This is the first manga series by the man that would later go on to give us Bleach, so you pretty much know what you’re in for. He’s very clear about it at the beginning of the manga when he says “Mainly it’s all battles. It’s completely OK to just read through it without thinking about anything.” That’s a decent description, at least in part, but it’s not just battles, there’s a lot of great humor involved as well. As soon as Gamma gets off the train in Blue Note, everyone comments at the fancy, well-dressed man… who gets his coat stuck in the door and gets dragged behind the train. The story is no great shakes, it’s your generic quest story that’s been done to death in shonen stories. Find the 12 Rings. Find the Dragonballs. You get the drift. What makes it fun is all the comedy, especially the physical comedy, done to Gamma. In their first meeting, Elwood slams Gamma’s head into the bar as he picks his pocket. When Gamma stands up, there’s a fork stuck in his forehead that apparently, he doesn’t notice right away, although everyone else does. That kind of sets the tone throughout the series.
If you’re looking for something that’s not too taxing mentally, but is still a fun roller coaster ride, give Zombie Powder a shot. The story does get more interesting as you go on, but it’s the visual humor that really makes the ride worthwhile.
Dark Metro Volume 1
Story by Tokyo Calen; Art by Yoshiken
Age Rating: Older Teen
What lies below Tokyo’s subway system is more frightening than you could have ever imagined…in its subways there exists a boundary between this world and the next–the land of the dead, and the mysterious young man Seiya is its guide. In this collection of bone-chilling shorts, follow the twisted tales of death and hauntings that inhabit this horrifying underworld, where innocent youth fall victim to the ghosts who inhabit Tokyo’s underground.
Dark Metro is a title in a category all it’s own. It’s not a come-uppance theater title, as the main characters in the stories aren’t bad. They are just ordinary people experiencing the supernatural in Tokyo’s subways. But it’s not like the Twilight Zone, as Seiya, the guide to the underworld, doesn’t narrate the stories either. He possesses the power to decide who lives and who dies in the subway, just appearing somewhere in the story to save the protagonist from whatever horror is after them. This title falls through the cracks of horror genre and should probably stay there.
AS I promised, here are a few reviews of some Tokyopop titles. There won’t be too many more though, as they keep canceling my favorite titles. I’m down at least three titles so far, and the bad news just keeps coming… Oh well, I’ll just have to enjoy what I’ve for as long as it lasts.
The Palette of 12 Secret Colors
By Nari Kusakawa
Age Rating: E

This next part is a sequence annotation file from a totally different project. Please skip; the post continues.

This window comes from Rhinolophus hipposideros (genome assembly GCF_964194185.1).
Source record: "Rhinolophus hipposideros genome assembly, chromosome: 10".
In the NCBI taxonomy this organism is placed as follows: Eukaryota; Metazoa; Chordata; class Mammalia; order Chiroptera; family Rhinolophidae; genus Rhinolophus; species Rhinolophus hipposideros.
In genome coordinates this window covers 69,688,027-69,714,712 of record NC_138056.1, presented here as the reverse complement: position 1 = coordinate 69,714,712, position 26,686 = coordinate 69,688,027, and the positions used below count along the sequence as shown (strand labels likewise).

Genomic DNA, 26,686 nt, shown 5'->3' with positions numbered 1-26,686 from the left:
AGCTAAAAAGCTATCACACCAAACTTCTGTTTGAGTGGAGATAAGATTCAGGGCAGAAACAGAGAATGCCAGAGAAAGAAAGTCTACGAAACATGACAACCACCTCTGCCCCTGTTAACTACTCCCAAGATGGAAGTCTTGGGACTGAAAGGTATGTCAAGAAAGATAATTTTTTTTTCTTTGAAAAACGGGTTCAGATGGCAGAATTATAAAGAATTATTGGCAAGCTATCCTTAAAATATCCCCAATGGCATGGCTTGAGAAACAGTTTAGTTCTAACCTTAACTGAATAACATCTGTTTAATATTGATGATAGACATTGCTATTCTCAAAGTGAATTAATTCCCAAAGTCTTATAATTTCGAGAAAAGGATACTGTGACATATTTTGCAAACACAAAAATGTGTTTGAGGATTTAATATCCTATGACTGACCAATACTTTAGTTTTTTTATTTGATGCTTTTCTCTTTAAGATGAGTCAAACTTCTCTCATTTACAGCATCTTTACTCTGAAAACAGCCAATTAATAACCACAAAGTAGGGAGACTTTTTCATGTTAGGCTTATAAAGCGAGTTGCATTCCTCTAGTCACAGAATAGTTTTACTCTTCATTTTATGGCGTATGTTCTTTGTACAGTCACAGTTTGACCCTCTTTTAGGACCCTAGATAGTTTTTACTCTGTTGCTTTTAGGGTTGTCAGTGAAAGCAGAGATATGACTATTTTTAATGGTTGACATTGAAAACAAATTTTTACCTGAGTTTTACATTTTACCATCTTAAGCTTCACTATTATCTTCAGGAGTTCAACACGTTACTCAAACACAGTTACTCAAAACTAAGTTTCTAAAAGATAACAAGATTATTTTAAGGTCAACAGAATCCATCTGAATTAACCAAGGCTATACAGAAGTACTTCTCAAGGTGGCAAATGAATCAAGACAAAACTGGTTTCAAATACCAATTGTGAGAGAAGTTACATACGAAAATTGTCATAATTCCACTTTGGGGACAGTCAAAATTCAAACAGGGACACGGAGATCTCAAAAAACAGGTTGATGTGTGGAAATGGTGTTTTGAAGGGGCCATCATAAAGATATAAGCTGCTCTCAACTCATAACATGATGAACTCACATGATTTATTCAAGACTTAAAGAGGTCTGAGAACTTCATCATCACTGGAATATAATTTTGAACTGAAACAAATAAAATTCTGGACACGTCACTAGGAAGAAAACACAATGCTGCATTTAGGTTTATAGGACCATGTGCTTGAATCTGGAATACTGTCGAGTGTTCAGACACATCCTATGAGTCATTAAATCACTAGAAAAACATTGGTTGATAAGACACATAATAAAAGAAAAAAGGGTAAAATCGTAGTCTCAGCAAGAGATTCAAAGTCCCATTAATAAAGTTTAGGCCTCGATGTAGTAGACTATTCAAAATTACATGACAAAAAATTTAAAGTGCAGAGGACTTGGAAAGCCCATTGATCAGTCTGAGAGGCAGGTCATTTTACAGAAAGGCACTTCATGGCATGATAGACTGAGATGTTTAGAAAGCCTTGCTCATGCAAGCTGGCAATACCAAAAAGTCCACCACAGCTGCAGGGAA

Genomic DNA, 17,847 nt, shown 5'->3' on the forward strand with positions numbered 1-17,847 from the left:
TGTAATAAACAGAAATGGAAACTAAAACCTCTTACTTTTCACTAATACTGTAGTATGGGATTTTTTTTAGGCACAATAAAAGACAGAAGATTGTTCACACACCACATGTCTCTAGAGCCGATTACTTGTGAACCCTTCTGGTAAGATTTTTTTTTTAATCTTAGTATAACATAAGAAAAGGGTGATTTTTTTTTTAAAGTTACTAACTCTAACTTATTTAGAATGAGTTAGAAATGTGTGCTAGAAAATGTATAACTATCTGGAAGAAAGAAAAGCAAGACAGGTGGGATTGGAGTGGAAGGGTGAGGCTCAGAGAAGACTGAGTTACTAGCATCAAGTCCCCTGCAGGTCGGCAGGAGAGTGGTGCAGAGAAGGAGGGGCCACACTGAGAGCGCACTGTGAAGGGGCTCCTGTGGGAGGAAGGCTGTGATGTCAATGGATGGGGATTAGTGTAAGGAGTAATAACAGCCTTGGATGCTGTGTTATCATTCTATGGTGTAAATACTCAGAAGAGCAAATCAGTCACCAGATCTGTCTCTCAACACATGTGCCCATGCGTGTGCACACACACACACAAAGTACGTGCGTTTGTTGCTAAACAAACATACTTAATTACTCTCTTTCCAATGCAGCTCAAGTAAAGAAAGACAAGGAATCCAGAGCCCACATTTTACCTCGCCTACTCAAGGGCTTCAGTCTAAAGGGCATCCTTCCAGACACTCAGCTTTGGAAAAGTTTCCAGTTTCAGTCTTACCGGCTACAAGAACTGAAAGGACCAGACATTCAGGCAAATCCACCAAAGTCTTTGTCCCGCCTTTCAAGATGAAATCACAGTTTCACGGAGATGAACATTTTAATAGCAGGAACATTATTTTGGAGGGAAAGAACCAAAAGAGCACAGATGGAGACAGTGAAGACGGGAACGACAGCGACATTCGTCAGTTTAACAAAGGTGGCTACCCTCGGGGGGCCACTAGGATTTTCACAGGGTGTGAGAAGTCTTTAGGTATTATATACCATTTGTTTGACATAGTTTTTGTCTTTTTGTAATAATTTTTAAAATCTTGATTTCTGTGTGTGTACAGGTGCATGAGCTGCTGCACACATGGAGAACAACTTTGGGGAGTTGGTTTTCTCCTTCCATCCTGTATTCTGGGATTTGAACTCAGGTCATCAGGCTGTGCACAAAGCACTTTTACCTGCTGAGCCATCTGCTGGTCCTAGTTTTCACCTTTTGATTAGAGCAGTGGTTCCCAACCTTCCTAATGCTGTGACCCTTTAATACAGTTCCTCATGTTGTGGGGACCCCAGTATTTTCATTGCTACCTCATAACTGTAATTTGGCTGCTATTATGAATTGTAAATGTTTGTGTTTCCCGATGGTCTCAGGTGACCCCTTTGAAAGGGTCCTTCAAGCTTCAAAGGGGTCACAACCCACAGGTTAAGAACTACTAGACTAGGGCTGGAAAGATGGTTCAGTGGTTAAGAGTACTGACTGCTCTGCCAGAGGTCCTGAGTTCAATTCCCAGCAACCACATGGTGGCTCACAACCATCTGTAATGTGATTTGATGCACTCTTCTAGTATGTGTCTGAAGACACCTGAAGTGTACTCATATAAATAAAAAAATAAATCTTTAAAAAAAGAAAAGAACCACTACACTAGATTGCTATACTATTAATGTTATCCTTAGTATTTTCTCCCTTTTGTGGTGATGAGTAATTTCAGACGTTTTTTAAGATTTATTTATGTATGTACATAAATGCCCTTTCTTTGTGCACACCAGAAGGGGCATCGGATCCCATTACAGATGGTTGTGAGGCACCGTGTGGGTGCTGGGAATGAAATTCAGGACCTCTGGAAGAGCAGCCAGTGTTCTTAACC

Genre: Fantasy/slice of life
On the island of Opal live the world’s most colorful birds. The birds have attracted a school for aspiring “Palettes” – wizards who have the ability to borrow color from one object and paint its qualities on to another. Young Cello has the potential to be a great Palette, but she just can’t seem to control her power. As the end of freshman year approaches, she’s on the verge of failing, so she’s going to need all the help her bird Yoyo can provide.
The Palette of 12 Secret Colors is the sort of book you would want to read on a summer day. It’s slice of life approach to Cello’s adventures on a tropical island makes for perfect light reading. It also makes for excellent reading for younger readers.
The Kindaichi Case Files, Vol. 16: The Magical Express
Story: Yozaburo Kanari, Art: Fumiya Sato
Age Rating: Teen
Kindaichi is summoned to examine a mysterious note declaring that a train bound for Hokkaido will be transformed into a “magic train of death.” When Kindaichi boards the train to investigate the threat, he meets members of a magic troupe who perform on the train. But as the magicians go missing before they can complete their tricks, it’s up to Kindaichi to uncover the identity of “Hell’s Puppeteer” — who has announced that he has planted a bomb aboard the train. Is this the end of the line for Kindaichi?
What was supposed to be a trip to police headquarters for a commendation turns into another tantalizing mystery from Kindaichi. A package has arrived at the police station containing a twisted marionette and note promising magic and death on a train to Hokkaido. Kindaichi, Miyuki, Kenmochi and videographer Saki get on the train, where the Magic & Illusion Troupe perform on the way to Shikotsu-ga-hara to the hotel and theater at the end of the line. The first murder happens on the train. The Troupe’s leader, Gentle Yamagami is found dead, and just as quickly his body magically disappears, only to reappear in the hotel. Soon after, other Troupe members are murdered. Who is responsible, and why is he/she doing it?
By Ryo Takamisaki
Publisher: Viz Media/VizKids
Age Rating: All Ages
Genre: Game/TV Tie-in/Action
Ash and his friends have discovered that they’re walking toward the ancient Alamos Town after befriending a girl named Alice. Once they’ve arrived, they find out that the sacred garden of Alamos town has been ransacked, the mysterious Darkrai appears, appearantly not pleased and tells Ash and everyone else to leave immediately. Strange things have been happening as well…
What I liked about this manga:
Practically everything. The best parts were Brock (he’s so loveable) and the Palkia, Dialga and Darkrai battle scenes. Being that I’m a great Pokemon fan, that adds to the liking of this manga.
What I did not like about this manga:
Almost nothing. The great graphics and how it’s extremely alike to the movie makes it hard not to like the manga. Although, the character’s scripts make it really obvious to what just happened. It makes me want to say “Dur da durrr.”
Nope, not even a script change. Baron Alberto is quite annoying, however.
Pokémon: The Rise of Darkrai
By Ryo Takamisaki
Publisher: Viz Kids
Age Rating: A (All Ages)
Genre: Game/TV tie-in/Action
What is the story about?
It’s about Ash, Pikachu, and Darkrai. Darkrai fights both Dialga and Palkia before he disappears into space.
What did you like about the story?
I liked the fight against Dialga and Palkia. I also like the pokemon Dialga.
What did you dislike about the story?
I hate it when Baron turned into Lickilicky, because it is freaky. I also hate the way they drew Infernape.
Would you recommend the story to kids your age?